I've an abstract class Area, which is subclassed as Province, Division, District and City.

Now, I need to specify in the City class in which district this city exists. So, I will have an instance of District class inside City class (Composition), so that I could pass id of a specific district to the city and that will be stored in database city tables. But, it doesn't follow the rules of composition. As District-has-City and not the other way.

And another problem is that both classes are use inheritance and composition, which I feel is not right.

I've been trying to solve this on my own for a week by googling and other stuff. But, I'm unable to solve this issue. It's my last hope i guess. How would I solve this? any example?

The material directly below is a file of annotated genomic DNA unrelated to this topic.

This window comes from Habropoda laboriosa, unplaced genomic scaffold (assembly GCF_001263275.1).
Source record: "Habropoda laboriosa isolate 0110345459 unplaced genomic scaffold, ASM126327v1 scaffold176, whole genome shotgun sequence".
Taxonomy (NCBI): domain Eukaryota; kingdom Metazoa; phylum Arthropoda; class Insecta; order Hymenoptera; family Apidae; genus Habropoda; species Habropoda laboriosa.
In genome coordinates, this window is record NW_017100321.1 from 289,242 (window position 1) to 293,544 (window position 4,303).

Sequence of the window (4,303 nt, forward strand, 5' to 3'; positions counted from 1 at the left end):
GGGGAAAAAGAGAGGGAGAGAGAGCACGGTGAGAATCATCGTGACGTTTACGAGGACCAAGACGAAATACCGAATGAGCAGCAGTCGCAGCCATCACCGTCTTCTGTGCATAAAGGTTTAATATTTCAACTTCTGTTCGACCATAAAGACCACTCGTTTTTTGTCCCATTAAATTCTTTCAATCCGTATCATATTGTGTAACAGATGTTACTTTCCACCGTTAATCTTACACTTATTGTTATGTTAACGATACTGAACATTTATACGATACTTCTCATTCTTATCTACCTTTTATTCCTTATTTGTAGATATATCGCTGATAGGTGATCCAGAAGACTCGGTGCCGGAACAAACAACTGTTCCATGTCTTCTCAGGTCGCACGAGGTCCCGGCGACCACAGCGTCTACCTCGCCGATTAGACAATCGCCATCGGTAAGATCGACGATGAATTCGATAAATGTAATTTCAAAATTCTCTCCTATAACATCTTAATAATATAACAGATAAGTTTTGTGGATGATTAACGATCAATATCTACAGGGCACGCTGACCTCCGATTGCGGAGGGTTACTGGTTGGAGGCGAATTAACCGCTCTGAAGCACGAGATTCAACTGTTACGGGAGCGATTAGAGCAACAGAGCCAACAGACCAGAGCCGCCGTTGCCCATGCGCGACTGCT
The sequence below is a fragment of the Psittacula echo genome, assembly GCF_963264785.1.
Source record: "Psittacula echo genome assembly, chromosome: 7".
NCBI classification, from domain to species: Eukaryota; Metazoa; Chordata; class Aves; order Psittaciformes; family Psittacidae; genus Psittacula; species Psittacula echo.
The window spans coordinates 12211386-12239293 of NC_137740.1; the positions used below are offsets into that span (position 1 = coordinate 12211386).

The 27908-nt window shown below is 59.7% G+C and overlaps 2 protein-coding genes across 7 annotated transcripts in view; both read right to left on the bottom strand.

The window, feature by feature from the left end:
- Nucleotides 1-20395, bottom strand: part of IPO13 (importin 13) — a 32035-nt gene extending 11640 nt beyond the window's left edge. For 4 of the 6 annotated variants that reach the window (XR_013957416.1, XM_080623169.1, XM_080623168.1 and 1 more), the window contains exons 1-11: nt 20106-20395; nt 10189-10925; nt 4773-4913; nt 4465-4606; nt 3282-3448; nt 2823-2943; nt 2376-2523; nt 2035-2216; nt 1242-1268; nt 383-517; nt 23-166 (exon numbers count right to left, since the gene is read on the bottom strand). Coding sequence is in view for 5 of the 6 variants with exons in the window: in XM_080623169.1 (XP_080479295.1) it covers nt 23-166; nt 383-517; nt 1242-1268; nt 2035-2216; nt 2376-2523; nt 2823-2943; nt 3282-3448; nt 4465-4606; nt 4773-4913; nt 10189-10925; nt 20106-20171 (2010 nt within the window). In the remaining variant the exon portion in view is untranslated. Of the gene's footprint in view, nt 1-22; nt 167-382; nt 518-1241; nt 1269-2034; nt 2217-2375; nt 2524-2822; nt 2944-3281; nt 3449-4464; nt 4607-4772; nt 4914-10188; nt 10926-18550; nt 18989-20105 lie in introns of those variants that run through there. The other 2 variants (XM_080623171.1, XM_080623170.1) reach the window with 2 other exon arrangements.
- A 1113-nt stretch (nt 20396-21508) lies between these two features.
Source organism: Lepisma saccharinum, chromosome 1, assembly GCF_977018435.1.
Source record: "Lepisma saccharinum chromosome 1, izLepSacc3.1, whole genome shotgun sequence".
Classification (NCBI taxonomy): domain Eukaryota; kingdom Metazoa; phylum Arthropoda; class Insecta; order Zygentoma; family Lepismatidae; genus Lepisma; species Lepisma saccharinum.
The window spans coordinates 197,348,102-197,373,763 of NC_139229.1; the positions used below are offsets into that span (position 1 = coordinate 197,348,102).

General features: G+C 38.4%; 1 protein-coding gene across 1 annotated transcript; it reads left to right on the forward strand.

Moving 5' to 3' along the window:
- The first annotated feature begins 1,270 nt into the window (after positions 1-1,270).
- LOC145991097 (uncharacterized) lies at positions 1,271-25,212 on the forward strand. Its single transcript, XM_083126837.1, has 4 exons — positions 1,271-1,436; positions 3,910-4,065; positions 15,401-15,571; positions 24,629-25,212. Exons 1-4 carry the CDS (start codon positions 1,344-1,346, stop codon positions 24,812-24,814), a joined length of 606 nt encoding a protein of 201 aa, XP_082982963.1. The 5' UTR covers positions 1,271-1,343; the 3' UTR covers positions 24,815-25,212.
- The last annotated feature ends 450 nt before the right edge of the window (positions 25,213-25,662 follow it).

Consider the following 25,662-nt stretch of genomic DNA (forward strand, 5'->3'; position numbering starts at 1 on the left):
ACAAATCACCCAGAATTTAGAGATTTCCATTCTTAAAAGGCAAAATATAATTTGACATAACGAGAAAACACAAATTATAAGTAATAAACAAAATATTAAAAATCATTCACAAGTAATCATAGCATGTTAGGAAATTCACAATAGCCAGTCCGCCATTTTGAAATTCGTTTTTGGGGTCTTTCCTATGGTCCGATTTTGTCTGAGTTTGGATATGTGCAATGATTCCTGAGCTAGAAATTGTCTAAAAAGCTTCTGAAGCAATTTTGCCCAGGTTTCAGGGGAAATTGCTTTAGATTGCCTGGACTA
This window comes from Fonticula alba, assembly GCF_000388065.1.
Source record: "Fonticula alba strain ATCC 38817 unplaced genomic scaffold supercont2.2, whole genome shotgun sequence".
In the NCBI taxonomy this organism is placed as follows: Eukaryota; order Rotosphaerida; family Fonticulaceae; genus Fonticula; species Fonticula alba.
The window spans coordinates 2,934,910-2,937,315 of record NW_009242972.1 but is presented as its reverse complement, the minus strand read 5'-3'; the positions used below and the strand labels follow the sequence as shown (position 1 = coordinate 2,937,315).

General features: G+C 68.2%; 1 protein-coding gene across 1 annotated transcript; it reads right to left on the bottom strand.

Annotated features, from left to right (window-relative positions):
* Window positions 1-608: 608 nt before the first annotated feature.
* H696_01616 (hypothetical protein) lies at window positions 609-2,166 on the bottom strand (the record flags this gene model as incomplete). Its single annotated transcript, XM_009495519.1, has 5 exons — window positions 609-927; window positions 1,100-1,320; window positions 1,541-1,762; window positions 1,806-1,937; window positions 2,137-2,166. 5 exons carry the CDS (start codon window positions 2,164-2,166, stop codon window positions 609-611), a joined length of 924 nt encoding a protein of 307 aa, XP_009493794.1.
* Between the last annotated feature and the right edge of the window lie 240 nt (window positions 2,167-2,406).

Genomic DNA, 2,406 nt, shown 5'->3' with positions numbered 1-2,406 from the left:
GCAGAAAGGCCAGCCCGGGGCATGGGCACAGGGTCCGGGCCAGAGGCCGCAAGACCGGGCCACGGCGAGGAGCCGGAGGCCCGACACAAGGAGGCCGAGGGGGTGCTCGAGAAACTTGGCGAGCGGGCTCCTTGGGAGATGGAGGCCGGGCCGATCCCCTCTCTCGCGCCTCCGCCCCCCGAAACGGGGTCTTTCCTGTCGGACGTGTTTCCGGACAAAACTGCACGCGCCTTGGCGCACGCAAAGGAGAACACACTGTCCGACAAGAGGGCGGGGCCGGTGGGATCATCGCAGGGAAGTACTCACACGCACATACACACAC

PS: is this diagram correct? http://prnt.sc/abuam1

There's nothing wrong with what you are doing. It happens all the time, eg
Employee has a subclass Manager (inheritance)
Every Employee has a Manager (composition)
Every Manager manages (has) several Employees (composition)

technically only one of those composition relationships needs to be held, and holding them both does pose a possible risk of inconsistent data (beware multiple threads!), but its common to keep both for reasons of code simplicity and performance. Of course you will wrap those relationships inside accessor methods, so the implementation of how/whether they are held as data will be hidden and changeable.

ps: I used your term "composition", but more correctly this kind of relationship is called "aggregation" because it does not have the lifetime dependenecy that is implied by composition. You model it in UML with a hollow diamond at the containing end.

Edited 9 Months Ago by JamesCherrill

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